There were also local crafts for sale, which were displayed in little cubbyholes, interspersed with some interesting ‘found’ and antique objects.

Either the objects themselves, or the way that they were displayed, really appealed to me and I wanted to take pictures because I’m sure I’ll get lots of ideas…

I loved the colours in these woven scarves:

One of the interesting objects in the display:

Lots of felted slippers:

There was also a collection of vintage textiles:

And some rather colourful glass window decorations that my little girl found fascinating:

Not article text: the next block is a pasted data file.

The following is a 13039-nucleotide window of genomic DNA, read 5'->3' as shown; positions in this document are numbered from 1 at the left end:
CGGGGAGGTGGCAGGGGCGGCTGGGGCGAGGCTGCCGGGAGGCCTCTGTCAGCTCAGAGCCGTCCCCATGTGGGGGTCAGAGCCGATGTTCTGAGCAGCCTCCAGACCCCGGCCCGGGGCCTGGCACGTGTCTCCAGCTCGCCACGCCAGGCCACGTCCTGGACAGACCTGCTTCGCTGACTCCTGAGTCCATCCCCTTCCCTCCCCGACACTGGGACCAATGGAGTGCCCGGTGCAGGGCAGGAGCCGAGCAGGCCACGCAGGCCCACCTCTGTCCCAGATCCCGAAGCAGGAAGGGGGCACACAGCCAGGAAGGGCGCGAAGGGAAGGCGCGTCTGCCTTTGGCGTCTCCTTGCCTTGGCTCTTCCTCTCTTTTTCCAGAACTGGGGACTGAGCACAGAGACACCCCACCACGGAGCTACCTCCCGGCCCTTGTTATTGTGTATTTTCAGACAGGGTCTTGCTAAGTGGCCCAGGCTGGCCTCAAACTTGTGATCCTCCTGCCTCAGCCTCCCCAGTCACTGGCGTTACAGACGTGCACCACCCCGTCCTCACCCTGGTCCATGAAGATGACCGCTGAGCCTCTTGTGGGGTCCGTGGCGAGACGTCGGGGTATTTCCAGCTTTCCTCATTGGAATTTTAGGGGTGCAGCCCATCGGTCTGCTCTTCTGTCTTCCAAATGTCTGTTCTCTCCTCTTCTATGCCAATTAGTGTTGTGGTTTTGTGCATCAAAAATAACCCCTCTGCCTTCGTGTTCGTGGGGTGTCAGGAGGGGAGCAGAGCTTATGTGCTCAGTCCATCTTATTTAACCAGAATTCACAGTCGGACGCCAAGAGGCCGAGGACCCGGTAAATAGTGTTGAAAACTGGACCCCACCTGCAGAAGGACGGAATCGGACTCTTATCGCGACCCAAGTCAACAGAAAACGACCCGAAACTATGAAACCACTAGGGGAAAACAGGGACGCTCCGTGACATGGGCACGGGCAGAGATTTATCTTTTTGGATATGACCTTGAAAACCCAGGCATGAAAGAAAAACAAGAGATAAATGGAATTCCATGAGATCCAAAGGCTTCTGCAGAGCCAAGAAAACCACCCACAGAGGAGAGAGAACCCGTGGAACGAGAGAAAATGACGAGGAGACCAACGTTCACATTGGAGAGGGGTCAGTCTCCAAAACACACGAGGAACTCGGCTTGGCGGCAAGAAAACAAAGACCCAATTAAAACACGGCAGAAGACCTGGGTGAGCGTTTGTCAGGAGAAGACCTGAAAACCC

And believe it or not, there was more. Much more. I had a lovely time and got some ideas – unfortunately they won’t come to fruition for this Christmas, but there’s always next year…

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Today I took a little day trip to Presteigne – a very pretty little town, almost on the Wales-England border. One of the nice places to see there is a warehouse of oriental carpets. They have hundreds – all sorts of sizes, from the size of a hearth rug to carpets big enough to cover the drawing room of your local stately home. There’s a variety of designs and every colour imaginable – all piled and stacked and rolled.


Here’s one in the process of repair:


And here you can see the edges of several carpets, all in a pile: